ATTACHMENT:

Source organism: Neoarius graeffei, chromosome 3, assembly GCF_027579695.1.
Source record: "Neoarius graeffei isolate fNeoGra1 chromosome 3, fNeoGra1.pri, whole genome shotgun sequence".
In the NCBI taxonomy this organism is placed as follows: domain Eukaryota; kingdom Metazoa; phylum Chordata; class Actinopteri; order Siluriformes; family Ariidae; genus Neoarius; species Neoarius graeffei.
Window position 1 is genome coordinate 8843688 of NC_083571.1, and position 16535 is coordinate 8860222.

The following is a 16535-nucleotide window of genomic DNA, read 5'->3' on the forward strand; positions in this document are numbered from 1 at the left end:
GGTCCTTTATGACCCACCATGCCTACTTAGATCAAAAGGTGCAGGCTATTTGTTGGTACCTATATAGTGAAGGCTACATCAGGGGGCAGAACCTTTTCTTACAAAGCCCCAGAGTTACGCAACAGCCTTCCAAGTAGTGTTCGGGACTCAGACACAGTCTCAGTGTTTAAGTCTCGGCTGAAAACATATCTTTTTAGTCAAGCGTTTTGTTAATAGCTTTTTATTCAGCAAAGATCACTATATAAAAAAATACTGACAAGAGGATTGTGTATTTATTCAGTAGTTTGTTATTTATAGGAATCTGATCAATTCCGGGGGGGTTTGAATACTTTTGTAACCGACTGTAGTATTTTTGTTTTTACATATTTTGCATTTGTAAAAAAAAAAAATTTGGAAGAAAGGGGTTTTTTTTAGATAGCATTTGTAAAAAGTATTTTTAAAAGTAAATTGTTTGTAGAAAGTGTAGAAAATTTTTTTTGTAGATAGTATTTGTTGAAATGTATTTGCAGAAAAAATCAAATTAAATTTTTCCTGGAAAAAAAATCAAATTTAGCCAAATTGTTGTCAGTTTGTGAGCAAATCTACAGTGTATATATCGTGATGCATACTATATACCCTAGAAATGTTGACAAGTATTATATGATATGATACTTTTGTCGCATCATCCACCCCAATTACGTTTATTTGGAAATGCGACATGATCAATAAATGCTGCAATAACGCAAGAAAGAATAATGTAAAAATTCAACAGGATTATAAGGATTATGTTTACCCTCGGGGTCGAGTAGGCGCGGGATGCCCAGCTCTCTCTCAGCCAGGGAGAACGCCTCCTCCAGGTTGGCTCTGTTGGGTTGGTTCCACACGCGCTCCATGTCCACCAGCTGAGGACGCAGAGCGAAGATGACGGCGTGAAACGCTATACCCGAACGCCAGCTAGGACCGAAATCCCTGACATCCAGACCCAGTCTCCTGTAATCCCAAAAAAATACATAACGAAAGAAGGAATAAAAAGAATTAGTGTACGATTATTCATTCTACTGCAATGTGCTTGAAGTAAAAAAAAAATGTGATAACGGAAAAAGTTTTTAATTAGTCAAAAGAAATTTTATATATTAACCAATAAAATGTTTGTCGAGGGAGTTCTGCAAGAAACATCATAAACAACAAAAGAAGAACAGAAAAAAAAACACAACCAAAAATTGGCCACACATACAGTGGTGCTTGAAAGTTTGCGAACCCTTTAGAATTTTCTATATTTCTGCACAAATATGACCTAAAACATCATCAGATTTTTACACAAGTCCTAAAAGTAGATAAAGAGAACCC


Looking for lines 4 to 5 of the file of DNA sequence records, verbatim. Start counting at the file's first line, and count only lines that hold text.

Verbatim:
Window position 1 is genome coordinate 8843688 of NC_083571.1, and position 16535 is coordinate 8860222.

The following is a 16535-nucleotide window of genomic DNA, read 5'->3' on the forward strand; positions in this document are numbered from 1 at the left end: